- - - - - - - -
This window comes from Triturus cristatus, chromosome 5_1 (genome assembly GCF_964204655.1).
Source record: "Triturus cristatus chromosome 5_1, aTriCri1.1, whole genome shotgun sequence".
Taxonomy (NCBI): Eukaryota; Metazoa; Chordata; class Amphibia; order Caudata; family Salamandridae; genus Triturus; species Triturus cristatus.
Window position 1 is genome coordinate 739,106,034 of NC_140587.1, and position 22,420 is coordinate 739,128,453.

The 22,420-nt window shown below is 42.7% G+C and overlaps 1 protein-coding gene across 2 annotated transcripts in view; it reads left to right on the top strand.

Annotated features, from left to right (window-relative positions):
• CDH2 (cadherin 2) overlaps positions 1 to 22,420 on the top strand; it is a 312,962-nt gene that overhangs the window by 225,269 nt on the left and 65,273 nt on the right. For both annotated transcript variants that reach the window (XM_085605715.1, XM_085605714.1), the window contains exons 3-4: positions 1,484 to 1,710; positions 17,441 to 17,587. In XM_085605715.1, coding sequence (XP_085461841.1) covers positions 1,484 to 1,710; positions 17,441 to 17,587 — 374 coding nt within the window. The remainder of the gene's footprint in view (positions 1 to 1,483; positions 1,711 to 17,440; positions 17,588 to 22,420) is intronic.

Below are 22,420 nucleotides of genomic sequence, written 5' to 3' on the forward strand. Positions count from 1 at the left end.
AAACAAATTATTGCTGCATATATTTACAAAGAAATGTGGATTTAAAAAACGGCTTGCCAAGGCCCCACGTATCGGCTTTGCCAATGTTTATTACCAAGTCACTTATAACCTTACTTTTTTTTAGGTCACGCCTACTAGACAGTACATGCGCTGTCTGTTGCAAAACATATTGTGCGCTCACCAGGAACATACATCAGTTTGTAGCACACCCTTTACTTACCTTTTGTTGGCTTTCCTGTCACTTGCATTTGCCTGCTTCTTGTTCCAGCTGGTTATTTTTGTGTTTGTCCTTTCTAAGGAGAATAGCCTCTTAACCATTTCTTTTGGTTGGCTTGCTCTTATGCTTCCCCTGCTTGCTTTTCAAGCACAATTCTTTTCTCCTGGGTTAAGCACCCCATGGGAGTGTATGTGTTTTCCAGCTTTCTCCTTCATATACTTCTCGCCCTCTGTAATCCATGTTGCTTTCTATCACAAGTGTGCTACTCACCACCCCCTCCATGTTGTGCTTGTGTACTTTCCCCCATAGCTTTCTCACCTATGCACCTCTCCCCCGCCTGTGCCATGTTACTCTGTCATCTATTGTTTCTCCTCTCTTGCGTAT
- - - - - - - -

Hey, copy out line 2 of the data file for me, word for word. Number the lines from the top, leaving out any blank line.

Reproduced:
Source record: "Triturus cristatus chromosome 5_1, aTriCri1.1, whole genome shotgun sequence".